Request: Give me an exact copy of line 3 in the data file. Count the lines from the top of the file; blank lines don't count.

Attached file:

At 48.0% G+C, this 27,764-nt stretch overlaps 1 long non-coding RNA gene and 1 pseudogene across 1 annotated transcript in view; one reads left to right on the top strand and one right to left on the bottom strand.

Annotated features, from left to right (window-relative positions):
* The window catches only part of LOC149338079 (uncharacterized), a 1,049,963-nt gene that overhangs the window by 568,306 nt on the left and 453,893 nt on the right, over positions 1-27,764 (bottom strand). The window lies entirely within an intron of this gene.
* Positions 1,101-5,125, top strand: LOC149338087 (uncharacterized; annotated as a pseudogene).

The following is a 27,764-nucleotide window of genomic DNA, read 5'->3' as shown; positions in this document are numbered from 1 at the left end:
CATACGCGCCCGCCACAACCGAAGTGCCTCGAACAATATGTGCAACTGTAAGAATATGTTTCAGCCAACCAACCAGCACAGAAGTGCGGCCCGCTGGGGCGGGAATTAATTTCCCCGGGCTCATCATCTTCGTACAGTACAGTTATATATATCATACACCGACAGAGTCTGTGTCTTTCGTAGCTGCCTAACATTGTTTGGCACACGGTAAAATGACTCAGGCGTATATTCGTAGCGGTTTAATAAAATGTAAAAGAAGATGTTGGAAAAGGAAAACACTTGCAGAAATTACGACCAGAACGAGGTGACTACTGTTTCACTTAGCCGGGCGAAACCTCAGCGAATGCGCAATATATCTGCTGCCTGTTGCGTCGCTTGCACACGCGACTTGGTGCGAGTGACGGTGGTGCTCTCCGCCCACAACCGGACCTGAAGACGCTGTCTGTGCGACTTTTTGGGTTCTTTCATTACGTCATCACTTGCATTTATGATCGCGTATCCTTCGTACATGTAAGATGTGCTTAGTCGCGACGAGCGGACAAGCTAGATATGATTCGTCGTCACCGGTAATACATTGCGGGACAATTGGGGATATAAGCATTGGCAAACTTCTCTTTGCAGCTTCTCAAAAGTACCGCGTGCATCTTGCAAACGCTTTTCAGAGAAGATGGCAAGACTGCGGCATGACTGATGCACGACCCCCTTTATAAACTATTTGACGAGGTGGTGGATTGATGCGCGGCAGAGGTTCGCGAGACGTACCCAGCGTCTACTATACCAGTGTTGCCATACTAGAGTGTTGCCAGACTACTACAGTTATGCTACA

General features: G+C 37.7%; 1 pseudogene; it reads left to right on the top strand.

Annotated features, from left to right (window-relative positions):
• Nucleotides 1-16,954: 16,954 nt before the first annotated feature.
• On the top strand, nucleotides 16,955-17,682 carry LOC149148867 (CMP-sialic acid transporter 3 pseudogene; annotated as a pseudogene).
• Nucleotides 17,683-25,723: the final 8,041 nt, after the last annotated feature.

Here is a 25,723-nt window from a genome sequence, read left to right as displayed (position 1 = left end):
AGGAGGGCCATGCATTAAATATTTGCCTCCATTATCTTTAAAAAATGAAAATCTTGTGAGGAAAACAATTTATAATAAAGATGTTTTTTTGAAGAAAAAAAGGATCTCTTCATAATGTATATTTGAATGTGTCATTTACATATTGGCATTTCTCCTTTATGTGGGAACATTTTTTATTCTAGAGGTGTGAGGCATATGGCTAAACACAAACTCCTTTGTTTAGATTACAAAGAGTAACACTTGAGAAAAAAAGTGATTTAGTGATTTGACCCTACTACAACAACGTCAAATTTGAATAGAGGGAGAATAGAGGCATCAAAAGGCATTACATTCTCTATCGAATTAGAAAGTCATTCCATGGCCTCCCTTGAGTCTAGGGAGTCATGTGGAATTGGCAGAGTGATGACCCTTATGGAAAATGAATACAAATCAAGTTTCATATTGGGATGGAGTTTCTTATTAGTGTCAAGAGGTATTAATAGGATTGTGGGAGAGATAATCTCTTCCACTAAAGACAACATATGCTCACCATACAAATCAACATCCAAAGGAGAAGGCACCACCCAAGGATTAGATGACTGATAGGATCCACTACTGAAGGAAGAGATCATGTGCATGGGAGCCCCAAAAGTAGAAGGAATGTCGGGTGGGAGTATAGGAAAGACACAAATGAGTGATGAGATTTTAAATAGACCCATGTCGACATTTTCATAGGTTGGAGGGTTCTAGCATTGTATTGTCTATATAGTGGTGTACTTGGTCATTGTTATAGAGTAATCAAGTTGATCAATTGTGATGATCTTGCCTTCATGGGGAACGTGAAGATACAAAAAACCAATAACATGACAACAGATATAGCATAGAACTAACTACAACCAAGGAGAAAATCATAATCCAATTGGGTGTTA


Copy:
* The window catches only part of LOC149338079 (uncharacterized), a 1,049,963-nt gene that overhangs the window by 568,306 nt on the left and 453,893 nt on the right, over positions 1-27,764 (bottom strand). The window lies entirely within an intron of this gene.